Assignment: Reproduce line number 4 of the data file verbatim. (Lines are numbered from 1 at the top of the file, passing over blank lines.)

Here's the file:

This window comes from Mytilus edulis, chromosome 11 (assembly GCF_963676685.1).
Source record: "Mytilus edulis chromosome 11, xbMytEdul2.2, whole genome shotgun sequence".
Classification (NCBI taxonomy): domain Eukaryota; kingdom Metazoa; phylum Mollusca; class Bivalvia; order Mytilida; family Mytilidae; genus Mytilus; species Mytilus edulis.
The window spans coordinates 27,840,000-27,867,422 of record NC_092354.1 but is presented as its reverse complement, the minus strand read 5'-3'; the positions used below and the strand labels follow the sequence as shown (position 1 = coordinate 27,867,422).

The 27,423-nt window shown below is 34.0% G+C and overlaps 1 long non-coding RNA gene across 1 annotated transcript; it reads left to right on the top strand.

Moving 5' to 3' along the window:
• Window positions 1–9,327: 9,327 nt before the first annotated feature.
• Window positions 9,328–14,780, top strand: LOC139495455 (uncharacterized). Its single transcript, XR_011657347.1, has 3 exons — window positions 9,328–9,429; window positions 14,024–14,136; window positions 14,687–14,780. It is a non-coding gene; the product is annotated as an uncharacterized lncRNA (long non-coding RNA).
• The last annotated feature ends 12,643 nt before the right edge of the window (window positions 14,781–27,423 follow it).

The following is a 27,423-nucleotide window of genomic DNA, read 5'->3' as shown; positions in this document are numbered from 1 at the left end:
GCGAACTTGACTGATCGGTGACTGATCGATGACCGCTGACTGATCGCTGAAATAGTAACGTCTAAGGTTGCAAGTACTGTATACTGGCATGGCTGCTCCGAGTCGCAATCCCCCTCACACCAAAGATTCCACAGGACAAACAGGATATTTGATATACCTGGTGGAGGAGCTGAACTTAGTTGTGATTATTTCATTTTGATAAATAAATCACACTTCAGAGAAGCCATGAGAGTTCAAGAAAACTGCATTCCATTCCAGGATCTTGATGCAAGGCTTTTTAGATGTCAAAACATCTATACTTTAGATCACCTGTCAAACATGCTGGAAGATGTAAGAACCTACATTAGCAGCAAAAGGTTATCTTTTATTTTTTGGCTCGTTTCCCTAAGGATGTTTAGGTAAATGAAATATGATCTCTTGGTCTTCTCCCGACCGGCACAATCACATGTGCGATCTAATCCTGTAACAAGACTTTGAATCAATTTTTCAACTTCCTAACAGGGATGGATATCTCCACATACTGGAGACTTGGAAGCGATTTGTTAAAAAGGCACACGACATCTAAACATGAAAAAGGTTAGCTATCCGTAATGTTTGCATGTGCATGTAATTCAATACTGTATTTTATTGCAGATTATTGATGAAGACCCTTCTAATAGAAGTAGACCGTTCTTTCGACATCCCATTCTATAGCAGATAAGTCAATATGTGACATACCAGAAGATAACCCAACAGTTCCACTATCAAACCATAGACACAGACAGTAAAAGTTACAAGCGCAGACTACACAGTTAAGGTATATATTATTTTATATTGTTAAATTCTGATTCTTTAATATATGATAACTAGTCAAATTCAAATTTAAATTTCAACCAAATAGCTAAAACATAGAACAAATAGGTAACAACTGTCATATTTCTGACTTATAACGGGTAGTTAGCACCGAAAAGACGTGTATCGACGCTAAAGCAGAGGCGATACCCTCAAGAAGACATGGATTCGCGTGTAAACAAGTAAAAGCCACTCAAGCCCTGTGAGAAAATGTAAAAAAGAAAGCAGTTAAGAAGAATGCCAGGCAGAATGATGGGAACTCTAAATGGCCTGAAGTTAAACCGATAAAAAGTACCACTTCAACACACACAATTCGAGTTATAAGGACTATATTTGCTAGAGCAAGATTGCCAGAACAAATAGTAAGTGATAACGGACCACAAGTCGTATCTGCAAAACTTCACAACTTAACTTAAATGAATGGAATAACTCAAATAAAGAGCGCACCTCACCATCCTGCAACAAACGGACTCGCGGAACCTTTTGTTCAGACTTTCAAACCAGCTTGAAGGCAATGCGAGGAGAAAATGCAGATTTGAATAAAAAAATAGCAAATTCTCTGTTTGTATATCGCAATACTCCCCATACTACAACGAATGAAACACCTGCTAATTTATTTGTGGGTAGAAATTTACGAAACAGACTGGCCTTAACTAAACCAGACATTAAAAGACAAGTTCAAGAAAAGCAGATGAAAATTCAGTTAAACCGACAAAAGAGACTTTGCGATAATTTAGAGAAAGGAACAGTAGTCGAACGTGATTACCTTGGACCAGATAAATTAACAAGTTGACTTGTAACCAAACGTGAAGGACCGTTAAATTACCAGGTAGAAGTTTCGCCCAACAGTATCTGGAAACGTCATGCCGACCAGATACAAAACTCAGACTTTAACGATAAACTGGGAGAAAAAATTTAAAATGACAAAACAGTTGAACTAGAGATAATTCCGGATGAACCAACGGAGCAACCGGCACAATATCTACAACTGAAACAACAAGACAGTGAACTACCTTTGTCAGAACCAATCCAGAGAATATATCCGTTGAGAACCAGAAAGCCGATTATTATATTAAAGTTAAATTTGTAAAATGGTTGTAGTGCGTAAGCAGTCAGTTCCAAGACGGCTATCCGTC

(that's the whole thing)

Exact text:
The window spans coordinates 27,840,000-27,867,422 of record NC_092354.1 but is presented as its reverse complement, the minus strand read 5'-3'; the positions used below and the strand labels follow the sequence as shown (position 1 = coordinate 27,867,422).